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Experimental and theoretical measurement of the aerodynamic diameter of irregular shaped particles.

Marple VA; Rubow KL; Zhang Z
Proceedings of the VIIth International Pneumoconioses Conference, August 23-26, 1988, Pittsburgh, Pennsylvania, USA. Atlanta, GA: U.S. Department of Health and Human Services, Public Health Service, Centers for Disease Control, National Institute for Occupational Safety and Health, DHHS (NIOSH) Publication No. 90-108, 1990 Sep; (Pt I):663-667
A theoretical technique for determining equivalent aerodynamic diameters (EAD) of irregularly shaped particles was developed and verified experimentally. High speed computers were used to solve two dimensional and three dimensional Navier Stokes equations on spheres, cylinders, disks and cubes. In all cases, calculated values agreed within 5% of reported experimental values. Three dimensional algorithms were then used to determine flow fields around irregularly shaped particles. These values were used to determine drag force, from which EAD could be calculated. Experimental verification was done using coal, silica and talc particles, 1 to 4 microns in diameter, analyzed using a spiral duct centrifuge and scanning electron microscopy (SEM) with two dimensional orthogonal shadowing. The centrifuge separated irregular particles based on size and orientation. In SEM, particles were shadowed with gold film in two orthogonal directions at a 15 degree angle. This provided shape and size parameters in three dimensions. The numerical calculation defined particles as groups of blocks around which flow fields were calculated. From these, drag force and EAD values were determined. Theoretical and experimental values revealed good agreement. Particle orientation contributed variations of as much as 17% in measured diameters, and this could be accurately calculated by the numerical technique. The authors conclude that the theoretical technique is a powerful tool for determining EADs of irregularly shaped particles in any orientation.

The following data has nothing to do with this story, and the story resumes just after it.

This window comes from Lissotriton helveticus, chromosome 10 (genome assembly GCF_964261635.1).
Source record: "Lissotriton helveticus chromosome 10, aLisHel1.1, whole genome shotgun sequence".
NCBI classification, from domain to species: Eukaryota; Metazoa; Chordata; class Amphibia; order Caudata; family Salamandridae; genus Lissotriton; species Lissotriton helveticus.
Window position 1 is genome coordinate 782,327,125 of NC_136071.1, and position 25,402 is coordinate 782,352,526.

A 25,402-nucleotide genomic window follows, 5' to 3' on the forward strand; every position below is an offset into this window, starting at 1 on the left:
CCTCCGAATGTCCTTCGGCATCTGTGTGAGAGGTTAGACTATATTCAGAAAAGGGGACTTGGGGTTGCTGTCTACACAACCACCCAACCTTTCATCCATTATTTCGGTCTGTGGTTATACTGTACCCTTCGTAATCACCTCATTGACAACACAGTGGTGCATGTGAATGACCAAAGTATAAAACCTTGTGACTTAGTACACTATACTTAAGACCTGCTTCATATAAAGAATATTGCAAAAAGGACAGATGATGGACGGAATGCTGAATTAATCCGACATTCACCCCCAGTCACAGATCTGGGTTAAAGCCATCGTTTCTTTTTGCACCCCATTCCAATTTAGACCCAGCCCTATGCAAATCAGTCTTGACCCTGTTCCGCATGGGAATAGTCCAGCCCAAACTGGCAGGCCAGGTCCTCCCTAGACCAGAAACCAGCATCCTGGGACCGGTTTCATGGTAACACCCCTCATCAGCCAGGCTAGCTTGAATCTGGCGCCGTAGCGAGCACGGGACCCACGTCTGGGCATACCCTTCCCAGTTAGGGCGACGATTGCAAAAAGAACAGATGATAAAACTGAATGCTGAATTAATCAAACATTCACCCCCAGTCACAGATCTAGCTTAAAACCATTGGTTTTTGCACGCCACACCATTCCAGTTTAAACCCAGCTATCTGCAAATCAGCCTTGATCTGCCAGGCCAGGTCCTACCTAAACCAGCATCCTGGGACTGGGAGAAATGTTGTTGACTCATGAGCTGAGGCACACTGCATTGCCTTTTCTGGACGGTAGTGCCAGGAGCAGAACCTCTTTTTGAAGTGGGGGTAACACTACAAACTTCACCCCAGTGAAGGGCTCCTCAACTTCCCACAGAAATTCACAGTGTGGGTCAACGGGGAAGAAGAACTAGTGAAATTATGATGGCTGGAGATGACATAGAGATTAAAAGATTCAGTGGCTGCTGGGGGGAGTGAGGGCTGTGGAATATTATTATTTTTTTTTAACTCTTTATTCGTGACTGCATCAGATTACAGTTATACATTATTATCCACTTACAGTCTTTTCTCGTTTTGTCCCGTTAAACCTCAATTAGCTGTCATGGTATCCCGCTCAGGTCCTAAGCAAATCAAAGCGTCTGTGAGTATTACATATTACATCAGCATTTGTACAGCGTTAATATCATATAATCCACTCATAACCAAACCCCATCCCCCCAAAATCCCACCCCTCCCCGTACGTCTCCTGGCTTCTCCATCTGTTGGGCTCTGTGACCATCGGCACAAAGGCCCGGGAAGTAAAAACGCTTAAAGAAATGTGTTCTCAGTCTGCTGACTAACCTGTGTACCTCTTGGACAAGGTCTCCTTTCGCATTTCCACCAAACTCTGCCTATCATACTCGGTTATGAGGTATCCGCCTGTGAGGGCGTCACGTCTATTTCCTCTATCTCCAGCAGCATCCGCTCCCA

Aerosol particles; Physical properties; Coal dust; Analytical methods; Microscopic analysis; Computer models; Analytical models; Silica dusts; Talc dust
Publication Date
Document Type
Conference/Symposia Proceedings
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Identifying No.
DHHS (NIOSH) Publication No. 90-108
Source Name
Proceedings of the VIIth International Pneumoconioses Conference, August 23-26, 1988, Pittsburgh, Pennsylvania, USA
Page last reviewed: June 15, 2021
Content source: National Institute for Occupational Safety and Health Education and Information Division